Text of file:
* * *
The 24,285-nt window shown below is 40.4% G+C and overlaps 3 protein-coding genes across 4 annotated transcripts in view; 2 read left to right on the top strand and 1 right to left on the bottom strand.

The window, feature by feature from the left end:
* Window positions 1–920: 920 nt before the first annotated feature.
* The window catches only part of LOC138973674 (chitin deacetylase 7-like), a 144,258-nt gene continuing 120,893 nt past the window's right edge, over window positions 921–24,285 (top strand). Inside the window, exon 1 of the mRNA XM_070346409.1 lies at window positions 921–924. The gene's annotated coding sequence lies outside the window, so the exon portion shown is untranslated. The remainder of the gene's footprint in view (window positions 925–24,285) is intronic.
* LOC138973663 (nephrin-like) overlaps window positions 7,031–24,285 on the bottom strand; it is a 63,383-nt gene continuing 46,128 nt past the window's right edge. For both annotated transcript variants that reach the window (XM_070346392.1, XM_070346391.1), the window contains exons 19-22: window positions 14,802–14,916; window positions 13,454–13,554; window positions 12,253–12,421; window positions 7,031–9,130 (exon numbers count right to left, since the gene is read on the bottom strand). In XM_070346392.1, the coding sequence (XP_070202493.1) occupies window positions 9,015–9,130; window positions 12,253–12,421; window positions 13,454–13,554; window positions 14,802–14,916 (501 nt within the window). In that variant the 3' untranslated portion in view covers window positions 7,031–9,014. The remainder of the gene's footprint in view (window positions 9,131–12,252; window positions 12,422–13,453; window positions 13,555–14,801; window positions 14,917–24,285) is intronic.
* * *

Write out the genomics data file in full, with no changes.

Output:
The 24,285-nt window shown below is 40.4% G+C and overlaps 3 protein-coding genes across 4 annotated transcripts in view; 2 read left to right on the top strand and 1 right to left on the bottom strand.

The window, feature by feature from the left end:
* Window positions 1–920: 920 nt before the first annotated feature.
* The window catches only part of LOC138973674 (chitin deacetylase 7-like), a 144,258-nt gene continuing 120,893 nt past the window's right edge, over window positions 921–24,285 (top strand). Inside the window, exon 1 of the mRNA XM_070346409.1 lies at window positions 921–924. The gene's annotated coding sequence lies outside the window, so the exon portion shown is untranslated. The remainder of the gene's footprint in view (window positions 925–24,285) is intronic.
* LOC138973663 (nephrin-like) overlaps window positions 7,031–24,285 on the bottom strand; it is a 63,383-nt gene continuing 46,128 nt past the window's right edge. For both annotated transcript variants that reach the window (XM_070346392.1, XM_070346391.1), the window contains exons 19-22: window positions 14,802–14,916; window positions 13,454–13,554; window positions 12,253–12,421; window positions 7,031–9,130 (exon numbers count right to left, since the gene is read on the bottom strand). In XM_070346392.1, the coding sequence (XP_070202493.1) occupies window positions 9,015–9,130; window positions 12,253–12,421; window positions 13,454–13,554; window positions 14,802–14,916 (501 nt within the window). In that variant the 3' untranslated portion in view covers window positions 7,031–9,014. The remainder of the gene's footprint in view (window positions 9,131–12,252; window positions 12,422–13,453; window positions 13,555–14,801; window positions 14,917–24,285) is intronic.